Vol 3, PW 15 (18 Aug 99) Midstream & Downstream

Unfair competition! Thats an allegation levelled by foreign companies selling Liquefied Petroleum Gas (LPG) in India.

Estimated at 5 million tonnes a year (t/y), the Indian LPG market is growing fast. Demand is so strong that 4m connections (a connection entitles you to get refill cylinders) are being added each year.

SHV Energy of the Netherlands is one of the most successful LPG distributors in India. It plans to invest $428m to develop an import, storage, transportation and distribution network.

Bart Van Den Ven, India Managing Director, tells this report SHV has invested $40m so far. Two import terminals have been set up at Visakhapatnam in Andhra Pradesh and Porbandar in Gujarat.

A third terminal is at Haldia in West Bengal. SHV has also established a clutch of downstream companies and joint ventures for terminal facilities, distribution, and the manufacture of cylinders.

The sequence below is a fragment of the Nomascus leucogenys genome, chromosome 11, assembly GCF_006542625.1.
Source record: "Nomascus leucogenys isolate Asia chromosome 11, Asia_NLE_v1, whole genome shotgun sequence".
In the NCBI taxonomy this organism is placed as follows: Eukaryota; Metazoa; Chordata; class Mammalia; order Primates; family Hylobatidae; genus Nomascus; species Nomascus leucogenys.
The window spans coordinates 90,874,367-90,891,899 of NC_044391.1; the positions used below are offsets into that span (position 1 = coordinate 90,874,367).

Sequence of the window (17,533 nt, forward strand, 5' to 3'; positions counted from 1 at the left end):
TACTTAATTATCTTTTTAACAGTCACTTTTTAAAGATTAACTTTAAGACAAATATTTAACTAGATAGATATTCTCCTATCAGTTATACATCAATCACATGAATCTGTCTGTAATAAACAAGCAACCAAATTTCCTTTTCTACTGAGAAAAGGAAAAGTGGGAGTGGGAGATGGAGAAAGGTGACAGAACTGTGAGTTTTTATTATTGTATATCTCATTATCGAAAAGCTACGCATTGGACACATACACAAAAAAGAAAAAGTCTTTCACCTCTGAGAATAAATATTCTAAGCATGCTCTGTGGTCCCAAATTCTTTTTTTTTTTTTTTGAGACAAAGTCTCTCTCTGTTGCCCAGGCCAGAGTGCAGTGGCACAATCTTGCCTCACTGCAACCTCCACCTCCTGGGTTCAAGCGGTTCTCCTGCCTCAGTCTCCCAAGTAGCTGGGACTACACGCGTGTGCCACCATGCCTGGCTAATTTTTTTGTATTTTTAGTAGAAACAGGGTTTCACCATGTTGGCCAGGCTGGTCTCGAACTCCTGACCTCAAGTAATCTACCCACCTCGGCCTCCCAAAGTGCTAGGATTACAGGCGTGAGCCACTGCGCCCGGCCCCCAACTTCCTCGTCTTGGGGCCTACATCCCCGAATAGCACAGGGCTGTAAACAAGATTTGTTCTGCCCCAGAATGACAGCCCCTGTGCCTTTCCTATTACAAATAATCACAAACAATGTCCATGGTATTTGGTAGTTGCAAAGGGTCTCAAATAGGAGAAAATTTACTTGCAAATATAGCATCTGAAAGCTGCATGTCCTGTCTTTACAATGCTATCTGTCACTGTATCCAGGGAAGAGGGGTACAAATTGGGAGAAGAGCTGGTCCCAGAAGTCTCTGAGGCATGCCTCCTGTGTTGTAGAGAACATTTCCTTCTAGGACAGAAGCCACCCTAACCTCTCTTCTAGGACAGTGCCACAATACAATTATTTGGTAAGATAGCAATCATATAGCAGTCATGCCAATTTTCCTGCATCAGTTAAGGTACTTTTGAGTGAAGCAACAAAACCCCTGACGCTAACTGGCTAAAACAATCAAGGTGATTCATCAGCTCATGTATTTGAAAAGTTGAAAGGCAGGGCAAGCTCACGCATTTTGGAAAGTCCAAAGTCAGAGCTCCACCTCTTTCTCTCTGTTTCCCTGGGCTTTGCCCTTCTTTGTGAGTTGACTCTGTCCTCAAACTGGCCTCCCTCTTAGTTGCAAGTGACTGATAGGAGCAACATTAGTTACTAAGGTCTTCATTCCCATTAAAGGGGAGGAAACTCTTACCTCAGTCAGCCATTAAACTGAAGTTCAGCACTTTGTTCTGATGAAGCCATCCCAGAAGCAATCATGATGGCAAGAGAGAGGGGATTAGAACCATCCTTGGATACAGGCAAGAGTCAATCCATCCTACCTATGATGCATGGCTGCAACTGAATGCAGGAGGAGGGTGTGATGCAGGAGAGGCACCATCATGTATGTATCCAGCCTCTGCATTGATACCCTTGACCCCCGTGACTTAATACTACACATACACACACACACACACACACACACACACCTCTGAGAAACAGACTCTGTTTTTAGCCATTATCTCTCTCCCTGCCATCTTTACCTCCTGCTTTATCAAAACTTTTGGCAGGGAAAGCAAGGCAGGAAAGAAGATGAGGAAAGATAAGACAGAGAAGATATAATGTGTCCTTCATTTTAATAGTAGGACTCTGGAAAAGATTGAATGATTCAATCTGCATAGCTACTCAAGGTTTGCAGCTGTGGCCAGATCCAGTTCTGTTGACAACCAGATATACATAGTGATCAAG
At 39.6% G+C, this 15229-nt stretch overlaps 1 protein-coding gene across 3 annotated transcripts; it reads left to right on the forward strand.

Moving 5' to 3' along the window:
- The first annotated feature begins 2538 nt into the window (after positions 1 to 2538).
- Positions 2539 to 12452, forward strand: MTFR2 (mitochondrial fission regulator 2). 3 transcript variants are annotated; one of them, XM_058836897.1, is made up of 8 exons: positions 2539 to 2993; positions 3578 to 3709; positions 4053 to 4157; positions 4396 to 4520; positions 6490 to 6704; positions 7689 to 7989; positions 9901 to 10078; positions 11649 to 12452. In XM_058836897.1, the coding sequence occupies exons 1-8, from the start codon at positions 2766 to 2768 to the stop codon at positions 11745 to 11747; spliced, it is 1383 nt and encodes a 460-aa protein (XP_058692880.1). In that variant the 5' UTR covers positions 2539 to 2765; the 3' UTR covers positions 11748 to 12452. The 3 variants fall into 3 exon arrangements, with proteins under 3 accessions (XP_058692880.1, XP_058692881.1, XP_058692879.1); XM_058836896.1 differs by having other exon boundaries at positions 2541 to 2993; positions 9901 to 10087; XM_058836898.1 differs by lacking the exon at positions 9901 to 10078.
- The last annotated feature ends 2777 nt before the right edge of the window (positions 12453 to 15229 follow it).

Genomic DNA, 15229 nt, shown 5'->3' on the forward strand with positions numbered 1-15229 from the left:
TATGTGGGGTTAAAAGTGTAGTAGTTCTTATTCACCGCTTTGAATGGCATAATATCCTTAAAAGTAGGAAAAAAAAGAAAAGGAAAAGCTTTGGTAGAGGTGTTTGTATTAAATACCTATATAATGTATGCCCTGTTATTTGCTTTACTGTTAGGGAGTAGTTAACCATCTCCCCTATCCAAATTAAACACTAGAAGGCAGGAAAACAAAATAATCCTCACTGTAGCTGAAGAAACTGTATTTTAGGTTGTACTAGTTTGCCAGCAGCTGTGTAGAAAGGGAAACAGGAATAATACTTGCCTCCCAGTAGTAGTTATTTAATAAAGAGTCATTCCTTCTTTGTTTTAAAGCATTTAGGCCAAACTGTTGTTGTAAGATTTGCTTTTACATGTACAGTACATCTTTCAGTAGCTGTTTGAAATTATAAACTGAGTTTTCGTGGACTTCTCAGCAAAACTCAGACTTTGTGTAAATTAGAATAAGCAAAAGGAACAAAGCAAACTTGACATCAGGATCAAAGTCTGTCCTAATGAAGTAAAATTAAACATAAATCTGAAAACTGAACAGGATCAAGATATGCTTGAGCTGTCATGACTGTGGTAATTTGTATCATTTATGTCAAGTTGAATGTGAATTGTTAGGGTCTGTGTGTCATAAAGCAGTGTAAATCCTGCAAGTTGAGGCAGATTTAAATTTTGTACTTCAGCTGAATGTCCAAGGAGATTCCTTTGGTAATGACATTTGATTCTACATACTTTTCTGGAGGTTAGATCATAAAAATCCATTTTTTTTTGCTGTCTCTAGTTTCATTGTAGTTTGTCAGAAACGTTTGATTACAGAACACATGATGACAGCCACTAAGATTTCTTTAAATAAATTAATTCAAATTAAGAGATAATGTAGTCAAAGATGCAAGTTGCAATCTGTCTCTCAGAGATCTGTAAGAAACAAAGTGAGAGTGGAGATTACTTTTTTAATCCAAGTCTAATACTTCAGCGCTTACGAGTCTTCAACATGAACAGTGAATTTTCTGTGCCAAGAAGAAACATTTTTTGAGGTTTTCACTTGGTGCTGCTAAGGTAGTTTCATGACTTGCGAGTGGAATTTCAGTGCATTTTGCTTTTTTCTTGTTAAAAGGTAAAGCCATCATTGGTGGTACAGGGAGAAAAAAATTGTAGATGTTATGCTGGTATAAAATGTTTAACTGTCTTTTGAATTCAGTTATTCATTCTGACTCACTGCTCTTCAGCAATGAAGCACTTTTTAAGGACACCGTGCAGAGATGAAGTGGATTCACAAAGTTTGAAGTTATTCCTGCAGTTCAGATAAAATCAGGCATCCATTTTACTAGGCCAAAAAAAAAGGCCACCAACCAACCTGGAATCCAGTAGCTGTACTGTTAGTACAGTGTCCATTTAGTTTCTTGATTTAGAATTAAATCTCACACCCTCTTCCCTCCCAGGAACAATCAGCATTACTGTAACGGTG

Van Den Ven, however, complains of obstacles on three fronts:- PRICE: More than 80% of Indias LPG is consumed by domestic users. State owned companies enjoy a virtual monopoly in this market by selling LPG to domestic consumers at a subsidised price of around Rs60 per cylinder (the subsidy equals about Rs14).

To make money, private marketers must focus on the industrial sector or remote rural areas which have no access. CONNECTION: Politicians have the power to waive the connection charge of Rs1,000, as happened recently in Andhra Pradesh.

Only state-owned companies can serve this market. TRANSPORTATION: The industrial market is de-regulated but foreign companies find it difficult to compete on price because state owned oil companies enjoy advantages in transportation costs.

Indian Oil Corporation, for example, operates 47 bottling plants with a combined capacity of 1.856m tonnes. It can source from a plant near the customer.

This luxury is not available to private marketeers.